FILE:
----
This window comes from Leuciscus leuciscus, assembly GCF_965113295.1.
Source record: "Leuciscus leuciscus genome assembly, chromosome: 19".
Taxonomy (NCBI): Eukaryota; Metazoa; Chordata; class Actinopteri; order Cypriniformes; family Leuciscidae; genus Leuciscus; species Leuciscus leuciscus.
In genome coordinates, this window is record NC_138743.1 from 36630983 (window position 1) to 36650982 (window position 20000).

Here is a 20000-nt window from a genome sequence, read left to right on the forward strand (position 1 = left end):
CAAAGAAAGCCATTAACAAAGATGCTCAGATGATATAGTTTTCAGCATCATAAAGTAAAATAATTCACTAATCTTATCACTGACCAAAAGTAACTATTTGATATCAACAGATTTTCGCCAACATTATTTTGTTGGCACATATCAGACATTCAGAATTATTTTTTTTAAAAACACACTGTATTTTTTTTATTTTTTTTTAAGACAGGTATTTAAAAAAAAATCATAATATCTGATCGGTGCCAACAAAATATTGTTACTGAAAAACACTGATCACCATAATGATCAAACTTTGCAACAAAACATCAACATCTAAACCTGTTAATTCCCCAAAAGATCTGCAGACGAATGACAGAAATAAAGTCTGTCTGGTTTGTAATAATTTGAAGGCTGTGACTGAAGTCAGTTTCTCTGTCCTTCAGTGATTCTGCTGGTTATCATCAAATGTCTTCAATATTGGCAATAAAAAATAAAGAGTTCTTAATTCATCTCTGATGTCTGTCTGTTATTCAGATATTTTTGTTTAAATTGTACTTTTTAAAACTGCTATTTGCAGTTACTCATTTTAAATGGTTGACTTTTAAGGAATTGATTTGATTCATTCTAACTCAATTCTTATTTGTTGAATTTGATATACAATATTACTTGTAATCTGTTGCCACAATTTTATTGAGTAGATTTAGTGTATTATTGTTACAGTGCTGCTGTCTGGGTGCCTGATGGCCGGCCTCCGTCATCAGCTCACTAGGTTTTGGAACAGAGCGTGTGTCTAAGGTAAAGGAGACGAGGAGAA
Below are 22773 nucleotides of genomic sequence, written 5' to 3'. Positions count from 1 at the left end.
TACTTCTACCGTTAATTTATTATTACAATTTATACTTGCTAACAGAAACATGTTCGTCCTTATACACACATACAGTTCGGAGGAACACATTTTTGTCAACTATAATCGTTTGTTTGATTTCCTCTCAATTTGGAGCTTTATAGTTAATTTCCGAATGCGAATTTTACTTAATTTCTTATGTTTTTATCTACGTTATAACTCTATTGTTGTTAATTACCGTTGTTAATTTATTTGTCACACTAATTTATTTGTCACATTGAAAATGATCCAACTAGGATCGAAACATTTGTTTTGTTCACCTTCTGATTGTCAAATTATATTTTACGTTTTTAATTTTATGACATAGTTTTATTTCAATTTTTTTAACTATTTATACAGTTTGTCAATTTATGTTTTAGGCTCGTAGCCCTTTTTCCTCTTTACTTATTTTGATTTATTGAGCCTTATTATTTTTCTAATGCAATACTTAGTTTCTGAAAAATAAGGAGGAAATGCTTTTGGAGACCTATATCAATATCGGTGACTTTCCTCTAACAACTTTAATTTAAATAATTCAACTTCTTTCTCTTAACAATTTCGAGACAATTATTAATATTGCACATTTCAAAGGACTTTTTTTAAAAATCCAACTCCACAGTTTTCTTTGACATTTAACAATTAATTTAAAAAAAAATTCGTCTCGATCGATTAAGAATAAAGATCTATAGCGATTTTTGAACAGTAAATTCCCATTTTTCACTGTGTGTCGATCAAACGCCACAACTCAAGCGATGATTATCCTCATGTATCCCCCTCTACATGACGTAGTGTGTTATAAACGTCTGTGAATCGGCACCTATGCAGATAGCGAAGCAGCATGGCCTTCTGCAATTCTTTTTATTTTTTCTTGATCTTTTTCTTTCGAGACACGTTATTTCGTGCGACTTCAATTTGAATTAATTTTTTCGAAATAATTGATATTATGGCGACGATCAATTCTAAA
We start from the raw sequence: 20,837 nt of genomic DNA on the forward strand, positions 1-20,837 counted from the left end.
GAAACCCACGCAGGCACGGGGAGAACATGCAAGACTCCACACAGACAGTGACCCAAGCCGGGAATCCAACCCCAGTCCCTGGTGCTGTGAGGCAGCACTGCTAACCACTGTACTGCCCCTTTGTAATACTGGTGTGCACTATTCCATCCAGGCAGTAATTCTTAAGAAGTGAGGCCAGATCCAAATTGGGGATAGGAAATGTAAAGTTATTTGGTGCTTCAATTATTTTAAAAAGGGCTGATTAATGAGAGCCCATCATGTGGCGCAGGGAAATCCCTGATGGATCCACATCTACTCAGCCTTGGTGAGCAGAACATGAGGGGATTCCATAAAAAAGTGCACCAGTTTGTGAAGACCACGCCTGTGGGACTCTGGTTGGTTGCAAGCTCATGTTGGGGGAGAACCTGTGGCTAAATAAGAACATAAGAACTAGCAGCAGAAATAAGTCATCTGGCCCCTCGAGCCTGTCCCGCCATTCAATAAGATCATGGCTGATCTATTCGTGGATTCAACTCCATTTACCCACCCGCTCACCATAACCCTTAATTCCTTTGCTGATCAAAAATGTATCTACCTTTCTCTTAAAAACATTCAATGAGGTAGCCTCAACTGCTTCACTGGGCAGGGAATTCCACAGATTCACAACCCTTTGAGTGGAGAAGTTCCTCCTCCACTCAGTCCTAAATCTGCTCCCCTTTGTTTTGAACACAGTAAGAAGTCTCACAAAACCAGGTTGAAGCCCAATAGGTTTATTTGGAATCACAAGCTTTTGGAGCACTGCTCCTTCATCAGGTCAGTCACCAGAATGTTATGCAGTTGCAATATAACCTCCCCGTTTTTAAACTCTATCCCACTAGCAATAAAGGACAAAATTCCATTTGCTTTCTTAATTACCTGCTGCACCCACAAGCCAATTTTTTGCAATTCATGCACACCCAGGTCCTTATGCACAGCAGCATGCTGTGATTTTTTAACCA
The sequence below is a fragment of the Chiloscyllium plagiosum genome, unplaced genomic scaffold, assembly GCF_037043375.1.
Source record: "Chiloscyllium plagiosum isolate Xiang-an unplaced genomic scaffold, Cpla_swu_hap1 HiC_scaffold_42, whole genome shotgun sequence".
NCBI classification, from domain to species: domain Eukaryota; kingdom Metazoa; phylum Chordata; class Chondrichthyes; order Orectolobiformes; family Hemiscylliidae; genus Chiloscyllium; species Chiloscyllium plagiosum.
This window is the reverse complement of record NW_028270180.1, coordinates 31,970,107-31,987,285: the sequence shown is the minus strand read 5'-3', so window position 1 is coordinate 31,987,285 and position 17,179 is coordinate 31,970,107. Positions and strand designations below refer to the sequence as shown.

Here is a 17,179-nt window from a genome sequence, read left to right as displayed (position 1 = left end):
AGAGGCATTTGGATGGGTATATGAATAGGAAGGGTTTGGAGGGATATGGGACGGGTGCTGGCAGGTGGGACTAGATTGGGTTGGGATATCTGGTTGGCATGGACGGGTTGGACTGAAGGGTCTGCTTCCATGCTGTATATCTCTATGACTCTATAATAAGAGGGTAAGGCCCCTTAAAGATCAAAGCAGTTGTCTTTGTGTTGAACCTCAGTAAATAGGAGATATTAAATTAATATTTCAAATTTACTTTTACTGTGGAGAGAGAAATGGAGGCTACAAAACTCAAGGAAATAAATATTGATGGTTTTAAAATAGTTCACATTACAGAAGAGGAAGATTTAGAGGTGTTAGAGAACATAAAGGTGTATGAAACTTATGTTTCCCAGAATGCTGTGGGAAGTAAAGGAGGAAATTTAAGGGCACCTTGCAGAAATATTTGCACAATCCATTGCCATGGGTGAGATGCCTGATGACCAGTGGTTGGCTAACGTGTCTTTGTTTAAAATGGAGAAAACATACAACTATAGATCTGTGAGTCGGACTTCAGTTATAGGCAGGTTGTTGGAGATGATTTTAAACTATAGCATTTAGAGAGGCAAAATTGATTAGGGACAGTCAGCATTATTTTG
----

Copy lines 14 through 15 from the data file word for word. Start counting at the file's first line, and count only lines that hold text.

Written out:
This window is the reverse complement of record NW_028270180.1, coordinates 31,970,107-31,987,285: the sequence shown is the minus strand read 5'-3', so window position 1 is coordinate 31,987,285 and position 17,179 is coordinate 31,970,107. Positions and strand designations below refer to the sequence as shown.

Here is a 17,179-nt window from a genome sequence, read left to right as displayed (position 1 = left end):